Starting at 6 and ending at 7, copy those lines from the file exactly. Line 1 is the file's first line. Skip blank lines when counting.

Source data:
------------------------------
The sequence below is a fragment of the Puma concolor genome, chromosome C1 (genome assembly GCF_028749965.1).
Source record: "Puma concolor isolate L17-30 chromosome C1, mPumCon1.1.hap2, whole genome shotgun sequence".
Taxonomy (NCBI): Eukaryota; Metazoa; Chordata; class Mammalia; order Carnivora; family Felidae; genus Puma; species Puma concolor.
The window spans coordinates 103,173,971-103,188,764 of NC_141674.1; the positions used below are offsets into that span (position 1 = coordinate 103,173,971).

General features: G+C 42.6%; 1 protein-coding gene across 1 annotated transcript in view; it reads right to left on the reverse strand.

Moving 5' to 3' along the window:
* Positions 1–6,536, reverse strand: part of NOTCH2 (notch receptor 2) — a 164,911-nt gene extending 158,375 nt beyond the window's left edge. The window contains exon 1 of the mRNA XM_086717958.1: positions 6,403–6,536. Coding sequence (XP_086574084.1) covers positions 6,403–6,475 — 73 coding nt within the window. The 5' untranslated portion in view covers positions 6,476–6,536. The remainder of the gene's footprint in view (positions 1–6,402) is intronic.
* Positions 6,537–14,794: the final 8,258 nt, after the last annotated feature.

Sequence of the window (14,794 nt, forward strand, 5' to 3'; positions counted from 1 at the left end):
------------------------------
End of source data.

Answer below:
Moving 5' to 3' along the window:
* Positions 1–6,536, reverse strand: part of NOTCH2 (notch receptor 2) — a 164,911-nt gene extending 158,375 nt beyond the window's left edge. The window contains exon 1 of the mRNA XM_086717958.1: positions 6,403–6,536. Coding sequence (XP_086574084.1) covers positions 6,403–6,475 — 73 coding nt within the window. The 5' untranslated portion in view covers positions 6,476–6,536. The remainder of the gene's footprint in view (positions 1–6,402) is intronic.